During the World Wide Developers Conference in June 2008, along with announcing the availability of the iPhone 3G, Apple also announced a feature of the iPhone OS aptly dubbed the “Push Notification Service.” The iPhone would be “pushed” updates from third-party vendors with the intent of automatically updating data in their applications. The idea would be to alert users with a badge overlaying an app’s icon, custom sounds or even message dialogs.
The application of the Push Notification Service is limitless but some ideas are fairly obvious. One function I know many folks are anticipating is the ability for instant messaging applications to continue to receive updates in the background, even when the application is no longer running. As new instant messages arrive, an icon badge would overlay the application, incrementing each time a new event occurs.
But what happened to the Push Notification Service? Has Apple given up on this highly anticipated feature?
For all intents and purposes it would appear Apple has stopped development on the iPhone OS Push Notification Service. The feature was initially announced in WWDC 08 but to-date Apple has not communicated a single mention of the status of development of the service. Not a peep.
After WWDC 08, Apple Senior Vice President of iPhone software, Scott Forstall, stated the feature would be completed by September 2008. The world expected the high profile feature as part of the iPhone OS 2.1 release. Little did we all know at the time that we would be severely disappointed.
At the end of July 2008, a mere 2 months after being introduced, the iPhone Push Notification API finally saw the light of day as it was seeded to a few select developers as part of a pre-iPhone OS 2.1 build. In an updated developer build seeded in late August 2008, still in anticipation of the iPhone OS 2.1 release, Apple pushed a new seed to developers – this time completely stripping any remnants of the Push Notification API from the OS.
Developers silently wondered if Apple had opted to remove the feature or if it was just overlooked. Maybe it needed additional development before being redeployed to developers. Who knows? Speculation abound, Apple kept quiet – mum was the word.
September came and passed, and the iPhone Push Notification Service was nowhere in sight. November came and passed. We saw the release of iPhone OS 2.2, and yet the elusive Push Notification Service continued to remain in seclusion.
Here we are today – February 6, 2008, and still no mention from the horses mouth. The most highly anticipated feature addition to the iPhone OS to never be completely developed remains a mere mystery. Has Apple given up on the iPhone Push Notification Service or is there something more complicated at play here?
Presumably, the Push Notification Service was removed from the iPhone OS due to memory demands on the already taxed, battery-life challenged device. The iPhone has limited memory availability and does not currently allow applications to run in the background. Contrast that to Windows Mobile, which executes applications simultaneously, with all apps running in the background.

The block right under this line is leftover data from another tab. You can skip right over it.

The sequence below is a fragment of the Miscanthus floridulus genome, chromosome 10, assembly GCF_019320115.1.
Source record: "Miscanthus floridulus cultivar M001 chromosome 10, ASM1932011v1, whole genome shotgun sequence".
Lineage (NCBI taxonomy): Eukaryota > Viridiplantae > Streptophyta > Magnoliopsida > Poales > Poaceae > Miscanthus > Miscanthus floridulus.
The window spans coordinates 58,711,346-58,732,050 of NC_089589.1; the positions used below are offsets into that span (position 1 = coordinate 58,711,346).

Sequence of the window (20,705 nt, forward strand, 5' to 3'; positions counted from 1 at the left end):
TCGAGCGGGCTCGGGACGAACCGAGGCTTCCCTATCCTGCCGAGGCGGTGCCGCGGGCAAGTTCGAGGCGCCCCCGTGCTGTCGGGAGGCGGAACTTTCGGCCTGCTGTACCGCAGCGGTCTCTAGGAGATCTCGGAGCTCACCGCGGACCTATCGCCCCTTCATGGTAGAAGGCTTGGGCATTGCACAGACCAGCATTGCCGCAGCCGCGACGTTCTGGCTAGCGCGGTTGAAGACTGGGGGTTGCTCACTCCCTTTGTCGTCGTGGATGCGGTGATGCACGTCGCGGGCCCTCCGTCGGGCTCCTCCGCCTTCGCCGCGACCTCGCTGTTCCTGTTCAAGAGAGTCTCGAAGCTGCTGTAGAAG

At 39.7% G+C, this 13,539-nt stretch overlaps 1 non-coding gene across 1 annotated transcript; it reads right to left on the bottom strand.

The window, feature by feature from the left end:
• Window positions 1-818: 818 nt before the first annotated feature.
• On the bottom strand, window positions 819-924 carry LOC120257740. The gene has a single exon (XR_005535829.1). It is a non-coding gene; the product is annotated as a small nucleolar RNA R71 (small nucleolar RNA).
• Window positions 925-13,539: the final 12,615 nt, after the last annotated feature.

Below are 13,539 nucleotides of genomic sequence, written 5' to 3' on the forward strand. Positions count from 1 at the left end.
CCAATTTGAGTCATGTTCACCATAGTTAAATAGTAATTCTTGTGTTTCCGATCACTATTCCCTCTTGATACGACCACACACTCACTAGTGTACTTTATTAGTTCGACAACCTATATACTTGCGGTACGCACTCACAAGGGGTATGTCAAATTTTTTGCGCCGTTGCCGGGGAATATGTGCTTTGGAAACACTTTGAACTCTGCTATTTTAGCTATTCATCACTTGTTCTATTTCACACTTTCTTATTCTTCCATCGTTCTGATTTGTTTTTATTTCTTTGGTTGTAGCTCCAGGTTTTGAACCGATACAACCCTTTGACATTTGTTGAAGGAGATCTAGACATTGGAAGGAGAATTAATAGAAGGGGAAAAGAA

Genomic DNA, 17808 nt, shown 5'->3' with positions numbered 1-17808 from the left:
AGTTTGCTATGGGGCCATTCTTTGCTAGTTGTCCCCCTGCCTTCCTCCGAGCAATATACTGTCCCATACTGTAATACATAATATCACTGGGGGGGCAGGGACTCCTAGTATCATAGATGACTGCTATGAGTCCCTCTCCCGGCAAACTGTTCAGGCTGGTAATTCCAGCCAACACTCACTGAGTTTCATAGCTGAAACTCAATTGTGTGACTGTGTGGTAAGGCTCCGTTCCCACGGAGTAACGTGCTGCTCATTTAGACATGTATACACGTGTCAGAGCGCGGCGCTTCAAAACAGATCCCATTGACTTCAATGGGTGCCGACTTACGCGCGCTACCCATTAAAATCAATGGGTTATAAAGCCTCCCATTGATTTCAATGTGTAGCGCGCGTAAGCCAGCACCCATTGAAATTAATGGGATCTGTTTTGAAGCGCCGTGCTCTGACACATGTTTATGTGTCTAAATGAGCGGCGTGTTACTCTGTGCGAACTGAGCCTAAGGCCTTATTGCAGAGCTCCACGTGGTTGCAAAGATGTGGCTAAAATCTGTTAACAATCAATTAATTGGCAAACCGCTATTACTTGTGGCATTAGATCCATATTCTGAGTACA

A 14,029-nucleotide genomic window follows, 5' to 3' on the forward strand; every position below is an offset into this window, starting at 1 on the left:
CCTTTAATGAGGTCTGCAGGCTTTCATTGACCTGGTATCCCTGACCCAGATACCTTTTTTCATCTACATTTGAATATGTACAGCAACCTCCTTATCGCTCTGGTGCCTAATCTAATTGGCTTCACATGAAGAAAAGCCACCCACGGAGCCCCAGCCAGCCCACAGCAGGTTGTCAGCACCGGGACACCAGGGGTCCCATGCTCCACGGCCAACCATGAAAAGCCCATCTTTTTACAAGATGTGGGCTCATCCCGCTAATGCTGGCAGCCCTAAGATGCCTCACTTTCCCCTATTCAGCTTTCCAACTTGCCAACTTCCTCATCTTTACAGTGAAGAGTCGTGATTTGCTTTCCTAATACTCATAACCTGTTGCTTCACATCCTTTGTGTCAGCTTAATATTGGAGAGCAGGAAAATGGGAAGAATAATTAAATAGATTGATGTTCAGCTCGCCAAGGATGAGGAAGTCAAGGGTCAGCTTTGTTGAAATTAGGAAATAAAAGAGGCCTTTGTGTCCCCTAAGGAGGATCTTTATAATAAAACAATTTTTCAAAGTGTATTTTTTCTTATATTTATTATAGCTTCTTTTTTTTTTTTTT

The reason the iPhone operates in this manner can be chalked up to mere memory management – you, as the user, never have to be concerned about the device running sluggish because there are 13 different applications open concurrently. With Windows Mobile, you can open that many applications accidentally, and quickly watch your RAM be gobbled up like a shipwrecked sailor eating his first meal on the mainland. As with all things Apple, simplicity wins over complexity. Surprisingly, it works quite well – application launch time is much shorter on the iPhone when compared to Windows Mobile devices.
There is rumbling around the internets lately, about the possibility of the Push Notification Service being reintroduced in the near future. Potentially when a new, more powerful version of the iPhone is released this summer Apple will add Push Notification to an iPhone OS update. Unfortunately, Apple has yet to comment – this should not come as a surprise.
Although everyone continues to anticipate the addition of Push Notification, because of the exciting applications that will surely have the service to thank for their success, it is important to allow Apple to ensure they get it right the first time. We, the users, and Apple both do not want another MobileMe debacle. The implications of screwing up Push Notification will be far more damaging to Apple than MobileMe.
It’s time to be patient – Apple needs to properly complete the feature so it functions without ever being noticed by the end users. Seamless yet functional integration is key to the success of the Push Notification Service and the iPhone. The OS experience is what sets the iPhone apart from every other mobile device offered on the planet today.
Have you been patiently awaiting the Push Notification Service? If so, what are you most looking forward to seeing developed once the feature becomes available?